SOURCE / ECONOMY
Australia's continued escalation of tensions prompts Chinese companies’ diversification drive
Analysts say nation could hit back hard against provocations
Published: Apr 22, 2021 09:23 PM


Jacaranda blossoms are seen near Sydney Opera House in Sydney, Australia, Oct. 22, 2020.(Photo: Xinhua)

Jacaranda blossoms are seen near Sydney Opera House in Sydney, Australia, Oct. 22, 2020.(Photo: Xinhua)



Another downward spiral in China-Australia relationship serves as a fresh warning to the Chinese corporate sector that their businesses will not be hijacked by the deterioration of the tensions, industry insiders told the Global Times on Thursday.

Souring bilateral ties are already prompting Chinese businesses to think twice in their dealings with Australia, even in some of the most profitable areas, given the prospect of foreseeable trade decoupling between the two.

Australia unilaterally escalated bilateral tensions on Wednesday when its federal government tore up an agreement between the state of Victoria and China on the Belt and Road Initiative (BRI), becoming the first country to withdraw from the China-proposed, open initiative that has received increasing international participation.

In China, the move was seen as an "unreasonable provocation."

An anonymous insider of a Guangdong-based natural gas group company, with the annual gas transport capacity up to billions of cubic meters, told the Global Times on Thursday that the company was in preliminary talks with potential suppliers from Australia, Qatar and Russia. However, with the continuous escalation of trade tensions between China and Australia, the company is considering a diversion of its business from Australia to other countries.

"Australia was a major focus of our future cooperation project, but we are now concerned that the escalation of trade tensions will bring about more risks and uncertainties to our business," said the insider, and the company will diversify its import sources to reduce these risks if bilateral relations deteriorate.

A manager working at a gas-fired power plant told the Global Times on condition of anonymity that the government has an influential sway over energy supply, which is a matter of great significance.

"Shifting away from Australia will add some costs, but national interests overweigh costs, and there are plentiful suppliers from countries that have no bilateral trouble with China," the person said.

Although there has no a big withdrawal for the energy sector, Chinese experts said that the Australian action, and the continuous fueling of anti-China sentiment by politicians in Canberra, could send bilateral trade and investment ties into a further downward spiral, further exposing the country's weakness as the economy is most dependent on China's.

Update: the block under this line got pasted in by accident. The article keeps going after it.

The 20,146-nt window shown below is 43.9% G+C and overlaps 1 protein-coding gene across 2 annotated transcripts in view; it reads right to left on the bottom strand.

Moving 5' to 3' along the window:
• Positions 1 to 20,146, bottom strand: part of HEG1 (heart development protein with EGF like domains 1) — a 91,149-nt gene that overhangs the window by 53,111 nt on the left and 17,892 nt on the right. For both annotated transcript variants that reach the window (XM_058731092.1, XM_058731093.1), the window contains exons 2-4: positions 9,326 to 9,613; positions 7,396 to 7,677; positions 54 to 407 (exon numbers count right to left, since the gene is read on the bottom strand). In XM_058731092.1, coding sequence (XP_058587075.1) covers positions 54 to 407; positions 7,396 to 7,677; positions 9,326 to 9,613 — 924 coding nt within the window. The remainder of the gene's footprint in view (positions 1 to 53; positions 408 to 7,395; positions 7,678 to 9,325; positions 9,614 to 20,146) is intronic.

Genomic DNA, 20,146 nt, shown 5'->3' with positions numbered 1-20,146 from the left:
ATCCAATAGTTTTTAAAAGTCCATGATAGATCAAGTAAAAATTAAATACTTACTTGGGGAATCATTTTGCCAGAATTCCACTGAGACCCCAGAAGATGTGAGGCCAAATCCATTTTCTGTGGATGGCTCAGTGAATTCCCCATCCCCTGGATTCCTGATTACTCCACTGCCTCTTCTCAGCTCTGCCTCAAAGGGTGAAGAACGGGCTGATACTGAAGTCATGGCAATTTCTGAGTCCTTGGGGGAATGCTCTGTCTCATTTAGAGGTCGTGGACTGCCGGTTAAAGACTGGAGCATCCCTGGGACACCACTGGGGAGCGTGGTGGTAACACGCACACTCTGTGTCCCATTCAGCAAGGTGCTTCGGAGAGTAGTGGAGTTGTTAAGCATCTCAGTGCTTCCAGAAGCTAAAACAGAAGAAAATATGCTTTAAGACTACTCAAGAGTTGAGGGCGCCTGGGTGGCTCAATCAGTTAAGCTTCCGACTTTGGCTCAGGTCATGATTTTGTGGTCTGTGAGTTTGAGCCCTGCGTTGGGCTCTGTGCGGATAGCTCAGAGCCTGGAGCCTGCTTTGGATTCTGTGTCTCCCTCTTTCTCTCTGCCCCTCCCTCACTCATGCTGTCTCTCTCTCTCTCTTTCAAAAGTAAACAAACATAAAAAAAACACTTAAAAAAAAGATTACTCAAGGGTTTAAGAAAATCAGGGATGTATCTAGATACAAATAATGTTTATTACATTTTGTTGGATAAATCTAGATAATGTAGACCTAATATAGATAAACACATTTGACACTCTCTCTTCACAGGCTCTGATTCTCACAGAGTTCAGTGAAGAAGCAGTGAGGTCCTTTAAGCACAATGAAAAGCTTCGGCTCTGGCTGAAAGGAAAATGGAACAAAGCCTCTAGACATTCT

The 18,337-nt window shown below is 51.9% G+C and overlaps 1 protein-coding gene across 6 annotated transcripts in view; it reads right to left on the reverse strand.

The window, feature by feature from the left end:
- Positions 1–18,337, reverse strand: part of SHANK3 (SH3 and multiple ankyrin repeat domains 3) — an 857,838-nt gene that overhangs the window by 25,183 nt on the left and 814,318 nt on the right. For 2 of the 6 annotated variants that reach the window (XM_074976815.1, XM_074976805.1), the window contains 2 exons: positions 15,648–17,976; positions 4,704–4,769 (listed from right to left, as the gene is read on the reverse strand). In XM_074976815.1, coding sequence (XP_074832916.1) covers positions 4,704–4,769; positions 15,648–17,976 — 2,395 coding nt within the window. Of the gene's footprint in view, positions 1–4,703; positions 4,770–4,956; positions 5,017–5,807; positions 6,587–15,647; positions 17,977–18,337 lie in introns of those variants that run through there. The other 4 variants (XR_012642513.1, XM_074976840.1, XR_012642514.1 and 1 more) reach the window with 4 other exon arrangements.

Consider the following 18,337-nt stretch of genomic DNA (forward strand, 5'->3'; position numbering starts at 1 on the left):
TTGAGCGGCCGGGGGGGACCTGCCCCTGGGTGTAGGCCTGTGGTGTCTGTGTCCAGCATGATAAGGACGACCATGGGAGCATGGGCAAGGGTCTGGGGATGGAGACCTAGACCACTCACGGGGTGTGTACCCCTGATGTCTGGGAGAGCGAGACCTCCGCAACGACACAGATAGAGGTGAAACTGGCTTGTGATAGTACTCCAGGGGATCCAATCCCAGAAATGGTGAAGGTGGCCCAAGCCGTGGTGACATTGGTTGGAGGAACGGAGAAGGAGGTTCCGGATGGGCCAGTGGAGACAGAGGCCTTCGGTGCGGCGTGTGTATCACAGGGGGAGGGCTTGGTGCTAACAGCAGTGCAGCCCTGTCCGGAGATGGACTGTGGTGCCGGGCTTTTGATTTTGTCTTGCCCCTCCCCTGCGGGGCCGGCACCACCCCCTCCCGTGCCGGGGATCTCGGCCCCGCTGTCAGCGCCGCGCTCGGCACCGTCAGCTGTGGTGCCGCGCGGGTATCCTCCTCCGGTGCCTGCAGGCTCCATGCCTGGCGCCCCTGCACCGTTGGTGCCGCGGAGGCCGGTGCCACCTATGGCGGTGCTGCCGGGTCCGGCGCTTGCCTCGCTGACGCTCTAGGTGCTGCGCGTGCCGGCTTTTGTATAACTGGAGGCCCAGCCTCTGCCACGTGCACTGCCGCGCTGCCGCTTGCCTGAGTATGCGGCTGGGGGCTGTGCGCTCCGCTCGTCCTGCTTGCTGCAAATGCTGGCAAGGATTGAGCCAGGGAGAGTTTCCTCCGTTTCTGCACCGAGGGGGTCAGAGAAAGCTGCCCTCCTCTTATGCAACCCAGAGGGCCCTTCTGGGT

As more Chinese businesses and the general public feel Australia's increasing antagonism toward China, a trade decoupling is expected to gain pace in the immediate future. 

"For Chinese companies, diversifying their import sources will definitely be a trend. It is crucial to emphasize the diversity of sources in this growing trade complex, not only for companies, but also at the national level," Dong Xiucheng, a professor at the University of International Business and Economics told the Global Times on Thursday. 

Dong said in recent years, Australia has been headstrong in acting as a deputy sheriff for the US, and it has deliberately created troubles. Such action has put energy cooperation between China and Australia in serious peril. 

Even for iron ore, the most valuable export so far unaffected by tensions, the tremor before an earthquake can be felt. Chinese companies are diversifying their exploitation of iron ore in Africa, such as in Algeria, at a record pace amid soaring prices. 

A long list of Australia's exports to China, from wine and lobster to timber and hay, ran into problems as bilateral ties took a dive starting in 2018 when Australia became the first country to ban Chinese telecoms firm Huawei's 5G. 

However, in a matter of months, most Chinese wine importers shifted away from Australia and placed orders in other countries.

China's Foreign Ministry asked Australia to reverse its decision over the BRI deal, or, the ministry warned, China will hit back hard.

China's deputy head of mission to Australia Wang Xining said on Wednesday that "China is not a cow. I don't think anybody should fancy the idea to milk China when she's in her prime and plot to slaughter her in the end."

Chen Hong, a professor and director of the Australian Studies Center at the East China Normal University, noted that tearing up the BRI deal will deny Chinese help in infrastructure, which is overdue for an update and further development, and jobs for Victoria.

Australian media outlets also are fueling the flames.

On Wednesday, the Sydney Morning Herald carried a commentary describing Australia's approach to China as "meek and muddled."

Song Wei, an associate research fellow at the Chinese Academy of International Trade and Economic Cooperation, told the Global Times that the US intends to keep Australia as its pawn in the Asia-Pacific region in its strategy to contain China. 

The rising uncertainty from continuing frayed relations will force an increasing number of Chinese companies to look for alternatives to Australia, and that will slow the country's post-virus economic recovery, Song said.


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